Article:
"I've learned the lesson: you can't make money from selling software (Libre) as a service in a world which has been Pavlov-trained to pay for boxed product and zero for the service. Patronage is dead - I'm the lead developer of - or have been the lead developer of - quite a number of free software projects, and the amount of money I've received through donations since 1996 is under $1000 in total. That's under $65 per year, despite saving hundreds of thousands of businesses vast sums of money in proprietary software licence fees.

"Instead, we've made the decision to profit from sales of hardware, with GPL-compliant software (Libre) pre-installed that actually does the job, masquerading as 'yet another mass-volume product' and beating the (GPL-violating) competition on price, convenience and usefulness."

Leighton has been at this game for nearly eight years. "I started contacting companies to get the source code of Linux phones - the Shanghai-based E28 smartphone, for example - back in about 2004," he says.

"It was a complete failure. I just had to let the GPL violations go. Instead I focused on reverse-engineering HTC's smartphones. Then Android came along, some years later, and the situation has clearly got worse, not better."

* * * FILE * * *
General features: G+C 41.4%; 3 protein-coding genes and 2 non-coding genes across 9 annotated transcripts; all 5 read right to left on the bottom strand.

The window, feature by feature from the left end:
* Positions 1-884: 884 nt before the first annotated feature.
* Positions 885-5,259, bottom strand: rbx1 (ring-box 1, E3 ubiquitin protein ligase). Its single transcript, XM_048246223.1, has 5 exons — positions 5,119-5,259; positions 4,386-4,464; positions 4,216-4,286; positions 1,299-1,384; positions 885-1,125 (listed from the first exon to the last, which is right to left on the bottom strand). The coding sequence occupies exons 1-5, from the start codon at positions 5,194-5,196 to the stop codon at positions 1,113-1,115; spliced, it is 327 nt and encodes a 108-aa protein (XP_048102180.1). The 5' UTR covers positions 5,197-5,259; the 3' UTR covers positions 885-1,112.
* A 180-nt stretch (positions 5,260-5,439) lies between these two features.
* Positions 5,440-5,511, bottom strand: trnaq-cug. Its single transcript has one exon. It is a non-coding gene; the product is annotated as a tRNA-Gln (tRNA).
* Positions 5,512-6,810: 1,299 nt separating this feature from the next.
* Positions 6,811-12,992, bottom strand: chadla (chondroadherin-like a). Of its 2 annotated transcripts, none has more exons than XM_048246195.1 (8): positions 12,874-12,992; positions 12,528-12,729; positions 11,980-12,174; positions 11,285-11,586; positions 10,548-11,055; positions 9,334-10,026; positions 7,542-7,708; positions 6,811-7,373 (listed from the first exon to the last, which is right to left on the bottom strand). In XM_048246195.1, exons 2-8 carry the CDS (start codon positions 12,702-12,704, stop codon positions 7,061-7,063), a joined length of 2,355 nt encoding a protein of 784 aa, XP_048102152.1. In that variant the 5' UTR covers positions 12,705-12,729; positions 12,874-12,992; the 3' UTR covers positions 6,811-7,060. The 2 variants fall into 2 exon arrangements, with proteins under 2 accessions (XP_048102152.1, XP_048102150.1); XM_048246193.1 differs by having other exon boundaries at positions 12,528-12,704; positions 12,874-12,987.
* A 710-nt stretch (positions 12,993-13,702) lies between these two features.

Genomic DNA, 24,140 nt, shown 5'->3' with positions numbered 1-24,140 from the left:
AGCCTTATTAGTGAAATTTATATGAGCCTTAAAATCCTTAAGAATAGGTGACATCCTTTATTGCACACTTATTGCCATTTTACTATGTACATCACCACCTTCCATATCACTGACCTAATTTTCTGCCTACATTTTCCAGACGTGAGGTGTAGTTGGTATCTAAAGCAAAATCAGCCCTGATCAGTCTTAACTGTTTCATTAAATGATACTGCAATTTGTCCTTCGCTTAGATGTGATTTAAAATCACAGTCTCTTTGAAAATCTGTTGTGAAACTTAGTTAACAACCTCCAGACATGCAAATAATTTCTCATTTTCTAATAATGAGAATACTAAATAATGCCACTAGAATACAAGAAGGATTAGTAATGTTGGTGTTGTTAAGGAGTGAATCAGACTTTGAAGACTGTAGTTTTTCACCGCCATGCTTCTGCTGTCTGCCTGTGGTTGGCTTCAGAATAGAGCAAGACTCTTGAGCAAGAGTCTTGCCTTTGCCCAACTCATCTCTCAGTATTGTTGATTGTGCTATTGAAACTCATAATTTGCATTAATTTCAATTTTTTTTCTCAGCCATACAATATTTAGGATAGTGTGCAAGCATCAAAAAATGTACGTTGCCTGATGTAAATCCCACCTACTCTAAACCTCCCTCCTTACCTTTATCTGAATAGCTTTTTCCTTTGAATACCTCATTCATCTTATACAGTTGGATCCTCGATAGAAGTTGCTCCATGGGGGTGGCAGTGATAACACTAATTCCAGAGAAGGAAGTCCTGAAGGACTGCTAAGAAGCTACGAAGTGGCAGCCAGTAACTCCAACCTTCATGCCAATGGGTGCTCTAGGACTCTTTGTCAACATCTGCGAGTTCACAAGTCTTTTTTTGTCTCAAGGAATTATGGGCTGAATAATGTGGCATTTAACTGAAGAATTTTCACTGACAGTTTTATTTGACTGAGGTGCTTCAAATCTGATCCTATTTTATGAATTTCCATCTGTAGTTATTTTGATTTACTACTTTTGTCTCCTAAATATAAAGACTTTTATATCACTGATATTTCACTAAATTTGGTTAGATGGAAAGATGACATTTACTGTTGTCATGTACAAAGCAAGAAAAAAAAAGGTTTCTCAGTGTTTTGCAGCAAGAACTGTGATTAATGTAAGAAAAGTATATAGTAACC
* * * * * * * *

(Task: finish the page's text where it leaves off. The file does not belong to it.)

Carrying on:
But there are some upsides to the plethora of Android devices out in the market. "At least the cost of hardware came tumbling down. However, because of Android and because of the endemic GPL violations surrounding Android, this fantastic hardware, which could potentially be used for so much more than it is, is basically stuck in dead-end roles such as 'browsing uh few web pagiz', 'wotchin uh film' and 'playing a few gamez like angry burds'."


Leighton has had some interesting early experiences trying to achieve his goal, learning through his own mistakes. "As the very first experimental ARM11 (non-x86) Linux-based (non-Android), laptop (non-tablet) hardware began to make its way out of China-based R&D companies, we reached out to them. The first was the Chitech CT-PC89E which turned out to be a complete nightmare, but an important learning curve."